In fact, they continue to speak. Of course I’m referring to all you current and potential Train Simulator customers out there. I’ve spend a good deal of time reading feedback since we announced the new version. In the first week since we posted the announcement we received over 1000 comments from the feedback page. I’ve also been reading several Train Simulator forums (I’ve listed them on the left hand nav bar) on a regular basis.
The first thing that jumped out was the enthusiasm you have for the hobby. Many of the feedback comments were variations on: “Hooray! I’ve glad your doing another version. I can’t wait to see it!” Mixed in with these were reminders of how we screwed the pooch (can I say that on a blog??) on the first attempt at MSTS 2.0. If you sent us one of those messages then you have every right to be skeptical about this time around. We know we need to show you how serious we are, not just tell you. Patience, grasshopper–all will be revealed in time.
Another common theme was concern over backward compatibility (or lack thereof) with the first version of Train Simulator. This is understandable, given how much of the current MSTS experience revolves around content created by talented and dedicated third-party developers like 3DTrains and Diesels West. Others point out the obvious problems with trying to provide backward compatibility with what is, in effect, a completely different program that’s going on 7 years old. Backward compatibility is a very tricky issue that we’ve tried to grapple with on Flight Sim for many, many years. As the game engine evolves it often takes effort to ensure that older content still works. That effort could be applied to creating newer, even cooler features–a concept called “oppotunity cost“. Part of our job is to try and figure out what is the right balance of “make old stuff work” versus “make new stuff extra cool”. It’s part art, part science and something we’ll be thinking a lot about in regards to the new Train Simulator.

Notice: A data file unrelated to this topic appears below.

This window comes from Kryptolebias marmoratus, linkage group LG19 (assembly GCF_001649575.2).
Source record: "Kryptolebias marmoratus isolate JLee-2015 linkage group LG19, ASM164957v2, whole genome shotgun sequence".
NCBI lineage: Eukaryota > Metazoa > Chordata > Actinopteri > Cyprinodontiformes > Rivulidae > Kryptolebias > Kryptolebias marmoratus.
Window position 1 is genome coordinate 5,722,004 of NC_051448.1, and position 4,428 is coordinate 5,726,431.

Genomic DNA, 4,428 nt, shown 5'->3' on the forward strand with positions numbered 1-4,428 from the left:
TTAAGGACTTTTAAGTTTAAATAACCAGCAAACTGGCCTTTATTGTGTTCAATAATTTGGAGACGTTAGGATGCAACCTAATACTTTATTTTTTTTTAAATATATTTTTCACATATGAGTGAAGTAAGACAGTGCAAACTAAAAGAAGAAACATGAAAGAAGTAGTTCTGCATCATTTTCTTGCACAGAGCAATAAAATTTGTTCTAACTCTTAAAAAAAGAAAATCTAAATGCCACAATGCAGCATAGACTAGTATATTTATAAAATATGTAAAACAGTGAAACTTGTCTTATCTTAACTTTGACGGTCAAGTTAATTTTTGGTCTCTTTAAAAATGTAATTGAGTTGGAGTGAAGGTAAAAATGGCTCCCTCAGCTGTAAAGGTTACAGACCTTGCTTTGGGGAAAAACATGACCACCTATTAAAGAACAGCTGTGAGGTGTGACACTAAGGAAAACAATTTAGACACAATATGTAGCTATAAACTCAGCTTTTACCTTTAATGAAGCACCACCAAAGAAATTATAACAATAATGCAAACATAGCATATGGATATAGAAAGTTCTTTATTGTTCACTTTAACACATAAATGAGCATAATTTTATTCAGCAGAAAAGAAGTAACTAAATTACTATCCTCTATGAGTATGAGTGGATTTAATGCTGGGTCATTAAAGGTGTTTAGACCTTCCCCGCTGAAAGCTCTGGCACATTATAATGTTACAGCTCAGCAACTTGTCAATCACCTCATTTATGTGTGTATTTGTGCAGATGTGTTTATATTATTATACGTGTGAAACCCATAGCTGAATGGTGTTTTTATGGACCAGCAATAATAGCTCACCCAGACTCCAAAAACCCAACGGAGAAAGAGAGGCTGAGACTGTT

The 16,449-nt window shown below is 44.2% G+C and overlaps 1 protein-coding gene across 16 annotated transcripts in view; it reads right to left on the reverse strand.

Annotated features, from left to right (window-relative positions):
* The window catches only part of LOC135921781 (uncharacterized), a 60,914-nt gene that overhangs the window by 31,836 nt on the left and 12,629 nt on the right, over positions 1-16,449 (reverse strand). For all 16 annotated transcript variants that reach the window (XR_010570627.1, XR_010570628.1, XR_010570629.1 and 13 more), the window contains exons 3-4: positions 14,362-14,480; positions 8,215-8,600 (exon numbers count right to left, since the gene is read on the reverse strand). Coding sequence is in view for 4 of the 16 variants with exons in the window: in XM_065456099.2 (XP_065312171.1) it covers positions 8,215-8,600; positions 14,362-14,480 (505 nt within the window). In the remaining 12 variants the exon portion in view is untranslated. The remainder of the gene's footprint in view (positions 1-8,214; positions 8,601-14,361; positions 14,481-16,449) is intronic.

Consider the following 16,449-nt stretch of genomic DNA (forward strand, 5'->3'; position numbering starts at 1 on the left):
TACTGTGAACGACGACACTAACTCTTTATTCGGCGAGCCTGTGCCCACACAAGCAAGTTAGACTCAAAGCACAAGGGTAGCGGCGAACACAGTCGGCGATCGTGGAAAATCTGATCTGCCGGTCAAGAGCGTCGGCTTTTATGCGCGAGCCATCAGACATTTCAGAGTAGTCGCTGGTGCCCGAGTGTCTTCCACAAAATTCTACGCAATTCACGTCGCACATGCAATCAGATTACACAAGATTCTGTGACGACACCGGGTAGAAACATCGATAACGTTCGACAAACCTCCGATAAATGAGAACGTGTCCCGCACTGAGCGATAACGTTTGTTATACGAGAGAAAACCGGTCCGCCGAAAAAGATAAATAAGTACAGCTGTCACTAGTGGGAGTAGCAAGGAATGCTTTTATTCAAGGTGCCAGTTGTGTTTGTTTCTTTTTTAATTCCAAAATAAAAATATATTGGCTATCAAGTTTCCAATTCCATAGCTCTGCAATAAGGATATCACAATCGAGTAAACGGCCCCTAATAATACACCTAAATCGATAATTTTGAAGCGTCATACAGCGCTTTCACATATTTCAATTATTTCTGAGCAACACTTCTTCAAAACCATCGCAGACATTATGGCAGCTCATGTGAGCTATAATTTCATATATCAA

Naturally we received a fair share of suggestions for features, routes, locomotives, and so on. My first thought? Wow, it’s great to see so many passionate users. My second thought? Wow, there’s no way we’re going to be able to do everything everyone wants–at least not for this upcoming version. As many people have pointed out on the forums, building on the Flight Simulator X platform gives us a great starting point (worldwide data, basic physics, weather, good looking medium-distance graphics) but there’s still a lot of basic train stuff we need to build more or less from scratch. Our approach is going to be to get the fundamental stuff right and then move on to greater breadth and depth in the game. Our design director, Pat, likes to use the analogy of building a pyramid when you don’t know when you’ll run out of material. You start by laying two foundation blocks and then place a block on top of them. If you discover that you can’t get any more blocks then at least you’ve got a pyramid, albeit a small one. What you don’t do is plan for a large pyramid by laying all three blocks as a foundation because if you run out of blocks at that point you’re hosed. All you have is the foundation–no pyramid.The same goes for building a new piece of software but in that case the blocks are time and resources. We are striving not to be too ambitious in this first release so what we do deliver is solid and does whatever it does very well. Disappointed? Don’t be. We’re building real software, not metaphorical pyramids, and we believe the end result will be well worth your investment.
That’s all for now. I have to back to sifting through the rest of the 1000 comments I didn’t get to last week.